Kim Hye-soo’s career going strong
In the film, Kim plays the role of an A-list actress, Go Ju-yeon, who is always embroiled in gossip and rumors. The actress, however, finds her life going downhill. She is no longer asked to play the lead roles in dramas, and her actor boyfriend is cheating on her.
Realizing she has no one, Go decides to become a mother in hopes of starting a family of her own. But becoming a mother is not easy for the actress, who is going through menopause.
But Go happens to come across a pregnant teenage girl named Hyun-soo, and the two make a deal.
“I liked the story, the way it delicately deals with difficult topics in witty ways,” Kim said during a press screening event in Seoul on Thursday.
The film deals with teen pregnancy and it also questions the definition of family, asking whether Go and Hyun-soo, who are not related by blood, could become a family.
Kim has achieved success across different genres of films and dramas, but she reached the peak of her career with the 1995 hit comedy film “Dr. Bong,” and has also been acclaimed for her witty performances in the comedy drama series “Queen of the Office” (2013) and “Home Sweet Home” (2010).
In that sense, “Familyhood” is special for Kim, who is marking the 30th anniversary of her debut this year, because comedy is a genre that she excels at, and her character, Ju-yeon, is similar to herself.
Like Go, who is a fixture in the show business industry, Kim is unmatched, both on the small and big screens.
In a society that admires youth, most actresses begin to play supporting roles when they reach their mid-40s, usually the mother or aunt of the protagonist, no matter how popular they used to be. But the 45-year-old actress still manages to steal the limelight and intrigue audiences with her mature beauty and meaty performances.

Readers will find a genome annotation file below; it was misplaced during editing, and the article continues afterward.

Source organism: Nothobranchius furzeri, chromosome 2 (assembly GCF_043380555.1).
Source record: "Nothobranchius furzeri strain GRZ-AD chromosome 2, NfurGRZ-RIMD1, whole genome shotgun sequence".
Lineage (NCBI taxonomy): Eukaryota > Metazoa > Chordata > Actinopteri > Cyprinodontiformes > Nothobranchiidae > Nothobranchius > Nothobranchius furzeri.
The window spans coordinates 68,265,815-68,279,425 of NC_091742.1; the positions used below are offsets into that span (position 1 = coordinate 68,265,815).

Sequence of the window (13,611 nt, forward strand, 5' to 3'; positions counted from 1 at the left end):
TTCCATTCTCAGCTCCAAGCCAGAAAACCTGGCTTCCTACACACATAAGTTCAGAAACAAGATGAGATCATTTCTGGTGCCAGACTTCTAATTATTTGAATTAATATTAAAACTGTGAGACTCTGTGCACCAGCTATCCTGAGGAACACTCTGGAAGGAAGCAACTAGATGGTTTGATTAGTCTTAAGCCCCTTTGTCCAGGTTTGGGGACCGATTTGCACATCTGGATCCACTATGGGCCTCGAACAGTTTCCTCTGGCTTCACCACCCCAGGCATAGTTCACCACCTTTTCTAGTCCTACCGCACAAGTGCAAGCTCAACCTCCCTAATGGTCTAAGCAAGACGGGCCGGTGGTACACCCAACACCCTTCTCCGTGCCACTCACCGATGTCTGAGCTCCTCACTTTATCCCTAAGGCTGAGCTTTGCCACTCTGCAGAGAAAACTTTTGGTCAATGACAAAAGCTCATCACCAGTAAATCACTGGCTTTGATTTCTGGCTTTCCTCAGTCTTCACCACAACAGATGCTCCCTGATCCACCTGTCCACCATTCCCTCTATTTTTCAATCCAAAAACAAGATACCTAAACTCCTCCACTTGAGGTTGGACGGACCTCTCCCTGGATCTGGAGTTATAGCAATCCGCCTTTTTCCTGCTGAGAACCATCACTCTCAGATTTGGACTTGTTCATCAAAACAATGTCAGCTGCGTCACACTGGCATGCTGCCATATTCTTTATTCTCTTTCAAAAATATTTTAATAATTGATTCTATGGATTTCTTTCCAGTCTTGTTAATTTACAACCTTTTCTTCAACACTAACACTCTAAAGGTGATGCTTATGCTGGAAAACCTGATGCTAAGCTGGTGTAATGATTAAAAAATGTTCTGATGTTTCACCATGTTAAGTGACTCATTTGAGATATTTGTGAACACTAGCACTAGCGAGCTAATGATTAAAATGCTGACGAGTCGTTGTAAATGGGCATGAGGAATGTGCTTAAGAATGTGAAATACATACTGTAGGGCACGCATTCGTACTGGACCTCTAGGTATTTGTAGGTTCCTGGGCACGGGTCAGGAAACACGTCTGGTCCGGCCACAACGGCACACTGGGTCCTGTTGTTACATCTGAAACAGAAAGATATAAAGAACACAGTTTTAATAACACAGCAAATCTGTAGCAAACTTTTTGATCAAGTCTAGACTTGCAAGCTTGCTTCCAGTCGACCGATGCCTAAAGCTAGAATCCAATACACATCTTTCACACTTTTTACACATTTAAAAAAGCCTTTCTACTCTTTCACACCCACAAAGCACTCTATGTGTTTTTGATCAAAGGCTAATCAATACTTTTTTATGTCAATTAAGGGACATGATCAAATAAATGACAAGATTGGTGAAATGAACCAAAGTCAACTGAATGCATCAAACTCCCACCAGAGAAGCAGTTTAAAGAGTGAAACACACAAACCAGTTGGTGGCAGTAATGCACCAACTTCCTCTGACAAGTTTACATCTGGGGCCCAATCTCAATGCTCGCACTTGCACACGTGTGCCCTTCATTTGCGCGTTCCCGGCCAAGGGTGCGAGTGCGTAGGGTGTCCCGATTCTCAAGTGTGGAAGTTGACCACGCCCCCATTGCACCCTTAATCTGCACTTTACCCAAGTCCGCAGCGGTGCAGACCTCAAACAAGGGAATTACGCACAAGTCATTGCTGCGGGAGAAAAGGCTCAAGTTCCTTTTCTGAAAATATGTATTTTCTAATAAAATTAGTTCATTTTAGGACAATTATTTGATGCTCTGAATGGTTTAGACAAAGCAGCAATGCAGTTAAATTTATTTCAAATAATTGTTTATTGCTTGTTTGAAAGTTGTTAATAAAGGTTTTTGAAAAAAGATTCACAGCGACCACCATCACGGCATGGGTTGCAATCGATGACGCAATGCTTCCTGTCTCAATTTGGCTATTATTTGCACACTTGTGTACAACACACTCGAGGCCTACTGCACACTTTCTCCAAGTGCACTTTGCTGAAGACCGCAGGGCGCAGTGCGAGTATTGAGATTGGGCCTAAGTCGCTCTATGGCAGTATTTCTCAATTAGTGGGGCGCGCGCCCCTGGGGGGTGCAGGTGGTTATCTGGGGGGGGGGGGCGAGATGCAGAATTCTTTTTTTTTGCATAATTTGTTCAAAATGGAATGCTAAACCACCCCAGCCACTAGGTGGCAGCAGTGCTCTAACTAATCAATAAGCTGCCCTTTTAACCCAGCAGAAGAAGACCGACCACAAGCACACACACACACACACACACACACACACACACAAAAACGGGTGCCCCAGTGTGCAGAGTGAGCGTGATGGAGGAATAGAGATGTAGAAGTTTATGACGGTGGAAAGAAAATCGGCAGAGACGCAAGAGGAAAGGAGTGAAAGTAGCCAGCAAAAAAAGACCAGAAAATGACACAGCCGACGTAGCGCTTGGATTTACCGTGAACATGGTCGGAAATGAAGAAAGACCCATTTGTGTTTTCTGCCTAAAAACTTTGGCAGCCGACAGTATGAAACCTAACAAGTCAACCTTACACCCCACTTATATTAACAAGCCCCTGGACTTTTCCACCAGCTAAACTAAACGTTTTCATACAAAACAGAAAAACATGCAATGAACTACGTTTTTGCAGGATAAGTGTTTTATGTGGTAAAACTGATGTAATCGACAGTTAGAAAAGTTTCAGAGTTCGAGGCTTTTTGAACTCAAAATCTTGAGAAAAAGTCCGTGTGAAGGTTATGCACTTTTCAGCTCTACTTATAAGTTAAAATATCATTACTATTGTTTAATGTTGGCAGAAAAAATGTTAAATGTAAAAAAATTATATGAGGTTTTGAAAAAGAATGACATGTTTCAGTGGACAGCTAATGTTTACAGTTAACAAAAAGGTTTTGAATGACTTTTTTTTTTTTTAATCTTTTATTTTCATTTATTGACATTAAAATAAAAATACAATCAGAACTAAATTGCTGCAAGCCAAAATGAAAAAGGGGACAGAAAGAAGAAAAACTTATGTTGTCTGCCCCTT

Kim doesn’t have to prove herself, but she keeps taking on challenges in various formats and genres.
In “Familyhood,” Kim perfectly portrays Go, who is shallow but good at heart.
In “Signal,” she played the role of a charismatic and intelligent detective who is in charge of cases that have gone unsolved for years, and she nabbed the best actress prize at the Baeksang Arts Awards earlier this month.
In order to play the boss of a loan shark and an organ trafficking business in the 2015 noir film “Coin Locker Girl,” the actress put on weight and went before the camera with a bare face. Her transformation reminded moviegoers of that of Hollywood actress Charlize Theron for the 2003 film “Monster.”
“I make different choices every time through a new project and meet different women. By representing these women, I try to deliver their stories, real stories they wish to tell people through films,” Kim said during her acceptance speech when she received the best actress award at the Korean Association of Film Critics Awards in November.
As she mentioned, all of her previous characters have had different jobs and backgrounds, from a sultry gold digger to a feisty single mother.
On the surface, the roles all look different, but culture critic Han Sang-deok says Kim has been playing similar roles, and that is what makes her one of the only actresses who has been loved for many years.
“Actors act based on things they have, because acting is an expansion of the person he or she possesses inside. Kim has been presenting herself by playing strong, powerful and independent roles over the past three decades,” Han said. “Her acting has matured with time, and it makes Kim an undeniable iconic figure.”
Having debuted at the age of 16, Kim’s first film role was a troubled teenage girl who was good at taekwondo in “Ggambo” (1986).
After her debut, Kim played conventional, fragile female roles who were highly dependent on men until the late 1980s, but she has become synonymous with an independent woman since the 1991 drama series “Three Families Under One Roof,” in which she played a young housewife.
Independent women are quite common in dramas and films these days, but culture critics say it was rare to see such characters on screen back then.
Kim Jeong-wu, co-author of “Star Image Research No. 2: Kim Hye-soo,” wrote in the book that Kim was not afraid of playing a housewife when she was in her 20s, unlike other actresses who avoided such roles.
“Even when she plays the role of a mother, she looks confident and cool, largely thanks to her absolute presence,” Kim wrote.
Kim lives up to her reputation in “Familyhood,” too. The comedy avoids falling into cliches and makes audiences laugh and cry.
“Familyhood” opens nationwide on June 29.
BY SUNG SO-YOUNG [firstname.lastname@example.org]